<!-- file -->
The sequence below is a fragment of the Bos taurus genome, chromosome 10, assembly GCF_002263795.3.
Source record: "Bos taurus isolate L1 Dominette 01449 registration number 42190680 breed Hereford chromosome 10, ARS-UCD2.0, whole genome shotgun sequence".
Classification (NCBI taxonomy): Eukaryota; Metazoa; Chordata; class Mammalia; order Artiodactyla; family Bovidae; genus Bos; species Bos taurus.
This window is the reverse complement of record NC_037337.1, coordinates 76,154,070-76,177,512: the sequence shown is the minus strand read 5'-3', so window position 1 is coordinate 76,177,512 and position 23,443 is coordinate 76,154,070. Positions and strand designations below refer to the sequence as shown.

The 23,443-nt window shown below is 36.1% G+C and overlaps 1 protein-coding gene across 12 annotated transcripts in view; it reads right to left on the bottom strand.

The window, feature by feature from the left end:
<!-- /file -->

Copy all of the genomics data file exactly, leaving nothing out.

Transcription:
The sequence below is a fragment of the Bos taurus genome, chromosome 10, assembly GCF_002263795.3.
Source record: "Bos taurus isolate L1 Dominette 01449 registration number 42190680 breed Hereford chromosome 10, ARS-UCD2.0, whole genome shotgun sequence".
Classification (NCBI taxonomy): Eukaryota; Metazoa; Chordata; class Mammalia; order Artiodactyla; family Bovidae; genus Bos; species Bos taurus.
This window is the reverse complement of record NC_037337.1, coordinates 76,154,070-76,177,512: the sequence shown is the minus strand read 5'-3', so window position 1 is coordinate 76,177,512 and position 23,443 is coordinate 76,154,070. Positions and strand designations below refer to the sequence as shown.

The 23,443-nt window shown below is 36.1% G+C and overlaps 1 protein-coding gene across 12 annotated transcripts in view; it reads right to left on the bottom strand.

The window, feature by feature from the left end: